Platinum and allied metal deposits of Canada
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Platinum and allied metal deposits of Canada

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Published by J. O. Patenaude, printer to the King in Ottawa .
Written in English

Subjects:

Places:

  • Canada.

Subjects:

  • Platinum.,
  • Mines and mineral resources -- Canada.

Book details:

Edition Notes

Statementby J. J. O"Neill and H. C. Gunning ...
SeriesCanada. Geological survey. Economic geology ser., no. 13
ContributionsGunning, Henry Cecil, 1901- joint author.
Classifications
LC ClassificationsQE185 .A4 no. 13
The Physical Object
Paginationv, 165 p. incl. maps, tables.
Number of Pages165
ID Numbers
Open LibraryOL253306M
LC Control Numbergs 34000097
OCLC/WorldCa2290666

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Platinum mining in Canada began after the metal was discovered in Ontario in among nickel–copper ores. It can usually be found alongside other platinum-group metals (PGMs). This reference book is a must for students, research scholars, teachers, and professional explorers in economic geology, geography, and allied subjects. Show less Platinum-Nickel-Chromium Deposits: Geology, Exploration, and Reserve Base is the first reference book to combine information on the discovery of numerous minerals within existing. Palladium is found as a free metal and alloyed with platinum and gold with platinum group metals in placer deposits of the Ural Mountains of Eurasia, Australia, Ethiopia, South and North America. However it is commercially produced from nickel- copper deposits found in South Africa and Ontario, Canada. Platinum-Nickel-Chromium Deposits: Geology, Exploration, and Reserve Base is the first reference book to combine information on the discovery of numerous minerals within existing deposits. This book recognizes the close affinity and great natural coexistence of platinum, palladium, chromium, nickel, copper, gold, and silver hosted by unique stratigraphy (mafic-ultramafic intrusive of layered Manufacturer: Elsevier.

Platinum-Nickel-Chromium Deposits: Geology, Exploration, and Reserve Base is the first reference book to combine information on the discovery of numerous minerals within existing deposits. This book recognizes the close affinity and great natural coexistence of platinum, palladium, chromium, nickel, copper, gold, and silver hosted by unique stratigraphy (mafic-ultramafic intrusive of layered. This book describes the history of platinum and its associated metals, covering important discoveries and scientific work on the platinum group metals up to the early twentieth century. With twenty-four chapters, pages, over references and illustrations (20 in colour) including portraits, “A History of Platinum and its Allied Metals” by Donald McDonald and Leslie B. Hunt is. Comprehensive list of Platinum Group Metal companies listed in Canada, including company profiles, charts, stock quotes, news and user commentary. Platinum Group Metal Mining Companies Listed in . In Canada in , platinum was discovered in the nickel-copper ores of Ontario. Between the end of the First World War and the s, Canada was the world's major source of supply. In a farmer in the Transvaal province of South Africa discovered several nuggets of platinum in a riverbed. Following this up, the geologist Hans Merensky discovered two deposits each of around kilometres.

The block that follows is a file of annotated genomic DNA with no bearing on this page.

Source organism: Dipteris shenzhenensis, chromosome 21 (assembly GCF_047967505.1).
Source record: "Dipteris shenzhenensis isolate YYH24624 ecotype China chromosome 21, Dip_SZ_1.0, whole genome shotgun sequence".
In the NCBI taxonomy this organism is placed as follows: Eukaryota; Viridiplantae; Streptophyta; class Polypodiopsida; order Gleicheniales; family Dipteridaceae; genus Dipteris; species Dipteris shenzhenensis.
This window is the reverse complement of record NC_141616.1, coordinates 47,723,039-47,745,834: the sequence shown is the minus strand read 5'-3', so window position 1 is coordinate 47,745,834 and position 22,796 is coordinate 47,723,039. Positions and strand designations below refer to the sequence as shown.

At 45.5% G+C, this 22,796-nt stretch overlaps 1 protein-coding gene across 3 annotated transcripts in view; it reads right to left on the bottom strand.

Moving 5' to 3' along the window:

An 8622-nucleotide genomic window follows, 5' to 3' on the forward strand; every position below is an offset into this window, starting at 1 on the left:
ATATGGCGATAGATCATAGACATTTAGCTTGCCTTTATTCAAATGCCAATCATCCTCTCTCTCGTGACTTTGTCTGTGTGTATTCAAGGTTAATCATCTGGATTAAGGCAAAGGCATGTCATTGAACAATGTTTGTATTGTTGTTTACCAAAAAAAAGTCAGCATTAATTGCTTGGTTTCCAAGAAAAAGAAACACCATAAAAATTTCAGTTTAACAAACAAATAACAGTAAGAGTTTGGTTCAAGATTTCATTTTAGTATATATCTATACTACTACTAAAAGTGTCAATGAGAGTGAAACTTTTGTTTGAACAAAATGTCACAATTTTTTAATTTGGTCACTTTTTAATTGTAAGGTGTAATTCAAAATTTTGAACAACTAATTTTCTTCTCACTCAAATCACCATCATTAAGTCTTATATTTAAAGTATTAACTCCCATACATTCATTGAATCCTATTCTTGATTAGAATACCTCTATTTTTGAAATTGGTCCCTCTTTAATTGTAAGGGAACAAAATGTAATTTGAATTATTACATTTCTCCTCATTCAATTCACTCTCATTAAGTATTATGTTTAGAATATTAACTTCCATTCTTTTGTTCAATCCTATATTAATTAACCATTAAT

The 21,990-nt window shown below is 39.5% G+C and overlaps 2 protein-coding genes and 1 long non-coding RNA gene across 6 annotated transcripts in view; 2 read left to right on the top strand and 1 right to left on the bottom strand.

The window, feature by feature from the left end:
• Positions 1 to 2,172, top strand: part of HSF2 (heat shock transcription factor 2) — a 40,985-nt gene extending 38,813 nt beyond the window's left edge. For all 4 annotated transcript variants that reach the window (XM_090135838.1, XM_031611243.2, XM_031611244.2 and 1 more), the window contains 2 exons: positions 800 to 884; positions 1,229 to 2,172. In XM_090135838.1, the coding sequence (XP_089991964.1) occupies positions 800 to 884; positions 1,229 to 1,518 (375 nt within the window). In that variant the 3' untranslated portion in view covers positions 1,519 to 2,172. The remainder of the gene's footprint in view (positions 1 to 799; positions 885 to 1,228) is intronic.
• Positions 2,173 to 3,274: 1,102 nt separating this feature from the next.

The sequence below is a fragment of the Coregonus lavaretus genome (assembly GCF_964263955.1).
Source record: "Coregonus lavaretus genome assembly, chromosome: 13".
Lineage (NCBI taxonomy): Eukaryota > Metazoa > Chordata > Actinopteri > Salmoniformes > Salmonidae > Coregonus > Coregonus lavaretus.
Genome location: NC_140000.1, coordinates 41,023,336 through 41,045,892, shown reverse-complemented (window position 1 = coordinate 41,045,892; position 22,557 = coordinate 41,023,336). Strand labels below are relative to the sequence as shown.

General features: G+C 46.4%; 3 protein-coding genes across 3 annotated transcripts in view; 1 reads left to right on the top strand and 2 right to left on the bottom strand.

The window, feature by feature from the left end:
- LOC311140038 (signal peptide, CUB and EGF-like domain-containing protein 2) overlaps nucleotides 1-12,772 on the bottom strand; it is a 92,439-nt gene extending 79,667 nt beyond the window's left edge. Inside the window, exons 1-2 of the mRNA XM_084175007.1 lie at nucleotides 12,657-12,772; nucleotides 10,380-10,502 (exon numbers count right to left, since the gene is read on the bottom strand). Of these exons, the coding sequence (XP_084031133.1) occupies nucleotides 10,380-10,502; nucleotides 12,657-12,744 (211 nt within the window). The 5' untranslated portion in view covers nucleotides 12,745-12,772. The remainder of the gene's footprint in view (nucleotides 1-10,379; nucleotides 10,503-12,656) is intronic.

Platinum group metals are used as alloying additives. PGMs may be used to make crucibles used to grow single crystals, particularly of oxides. Platinum group metal alloys are used to make electrical contacts, electrodes, thermocouples, and circuits. Iridium and platinum are . Platinum and Allied Metals in California Bulletin No [C. A. Logan] on *FREE* shipping on qualifying offers. Placer Platinum. Platinum in terms of rarity surpasses gold by almost 90% in annual production. A placer platinum nugget in hard metallic form (the majority of placer platinum is a sponge of platinum and chromite) is almost incalculable in rarity. Crystalline form is the absolute rarest precious metal on Earth.   HermanH wrote: ↑ When I called Amex customer service and asked last month they told me that they are watching the metal card launch in the U.S. and may adopt it in Canada after a period of time "we test products in the U.S. first". More likely they can't make the metal cards fast enough for domestic U.S. demand, and are concerning themselves with that first.